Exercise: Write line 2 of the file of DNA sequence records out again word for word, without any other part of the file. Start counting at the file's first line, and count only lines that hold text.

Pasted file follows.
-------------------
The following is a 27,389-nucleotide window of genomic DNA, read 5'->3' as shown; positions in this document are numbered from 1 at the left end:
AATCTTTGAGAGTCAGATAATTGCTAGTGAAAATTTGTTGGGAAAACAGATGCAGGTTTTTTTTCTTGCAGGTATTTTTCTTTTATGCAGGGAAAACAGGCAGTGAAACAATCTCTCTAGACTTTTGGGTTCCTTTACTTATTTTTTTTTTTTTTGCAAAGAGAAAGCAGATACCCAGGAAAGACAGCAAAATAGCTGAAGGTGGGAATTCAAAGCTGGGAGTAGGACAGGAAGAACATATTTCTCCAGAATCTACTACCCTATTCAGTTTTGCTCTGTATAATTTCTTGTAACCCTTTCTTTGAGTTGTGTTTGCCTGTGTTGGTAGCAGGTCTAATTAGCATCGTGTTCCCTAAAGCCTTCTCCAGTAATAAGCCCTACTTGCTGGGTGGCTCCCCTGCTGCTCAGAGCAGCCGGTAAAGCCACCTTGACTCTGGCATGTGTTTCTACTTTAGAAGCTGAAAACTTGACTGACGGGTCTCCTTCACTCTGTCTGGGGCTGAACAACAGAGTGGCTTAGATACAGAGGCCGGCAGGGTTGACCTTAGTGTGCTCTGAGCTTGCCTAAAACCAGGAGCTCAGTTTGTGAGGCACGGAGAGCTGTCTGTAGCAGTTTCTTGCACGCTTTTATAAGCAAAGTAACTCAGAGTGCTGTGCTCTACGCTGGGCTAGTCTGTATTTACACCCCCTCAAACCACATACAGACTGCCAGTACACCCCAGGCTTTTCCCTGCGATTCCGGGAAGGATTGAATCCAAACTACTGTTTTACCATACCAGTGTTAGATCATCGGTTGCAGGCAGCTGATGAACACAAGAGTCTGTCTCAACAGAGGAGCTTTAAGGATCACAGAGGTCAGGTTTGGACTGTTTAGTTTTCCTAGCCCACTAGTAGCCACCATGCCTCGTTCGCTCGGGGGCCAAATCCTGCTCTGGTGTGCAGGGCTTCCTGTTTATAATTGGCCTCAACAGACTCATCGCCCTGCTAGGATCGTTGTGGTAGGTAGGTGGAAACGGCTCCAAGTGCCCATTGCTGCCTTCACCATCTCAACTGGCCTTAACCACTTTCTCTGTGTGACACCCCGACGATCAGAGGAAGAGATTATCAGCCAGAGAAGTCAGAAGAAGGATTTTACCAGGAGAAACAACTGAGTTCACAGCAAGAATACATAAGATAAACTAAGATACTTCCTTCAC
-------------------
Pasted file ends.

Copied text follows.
AATCTTTGAGAGTCAGATAATTGCTAGTGAAAATTTGTTGGGAAAACAGATGCAGGTTTTTTTTCTTGCAGGTATTTTTCTTTTATGCAGGGAAAACAGGCAGTGAAACAATCTCTCTAGACTTTTGGGTTCCTTTACTTATTTTTTTTTTTTTTGCAAAGAGAAAGCAGATACCCAGGAAAGACAGCAAAATAGCTGAAGGTGGGAATTCAAAGCTGGGAGTAGGACAGGAAGAACATATTTCTCCAGAATCTACTACCCTATTCAGTTTTGCTCTGTATAATTTCTTGTAACCCTTTCTTTGAGTTGTGTTTGCCTGTGTTGGTAGCAGGTCTAATTAGCATCGTGTTCCCTAAAGCCTTCTCCAGTAATAAGCCCTACTTGCTGGGTGGCTCCCCTGCTGCTCAGAGCAGCCGGTAAAGCCACCTTGACTCTGGCATGTGTTTCTACTTTAGAAGCTGAAAACTTGACTGACGGGTCTCCTTCACTCTGTCTGGGGCTGAACAACAGAGTGGCTTAGATACAGAGGCCGGCAGGGTTGACCTTAGTGTGCTCTGAGCTTGCCTAAAACCAGGAGCTCAGTTTGTGAGGCACGGAGAGCTGTCTGTAGCAGTTTCTTGCACGCTTTTATAAGCAAAGTAACTCAGAGTGCTGTGCTCTACGCTGGGCTAGTCTGTATTTACACCCCCTCAAACCACATACAGACTGCCAGTACACCCCAGGCTTTTCCCTGCGATTCCGGGAAGGATTGAATCCAAACTACTGTTTTACCATACCAGTGTTAGATCATCGGTTGCAGGCAGCTGATGAACACAAGAGTCTGTCTCAACAGAGGAGCTTTAAGGATCACAGAGGTCAGGTTTGGACTGTTTAGTTTTCCTAGCCCACTAGTAGCCACCATGCCTCGTTCGCTCGGGGGCCAAATCCTGCTCTGGTGTGCAGGGCTTCCTGTTTATAATTGGCCTCAACAGACTCATCGCCCTGCTAGGATCGTTGTGGTAGGTAGGTGGAAACGGCTCCAAGTGCCCATTGCTGCCTTCACCATCTCAACTGGCCTTAACCACTTTCTCTGTGTGACACCCCGACGATCAGAGGAAGAGATTATCAGCCAGAGAAGTCAGAAGAAGGATTTTACCAGGAGAAACAACTGAGTTCACAGCAAGAATACATAAGATAAACTAAGATACTTCCTTCAC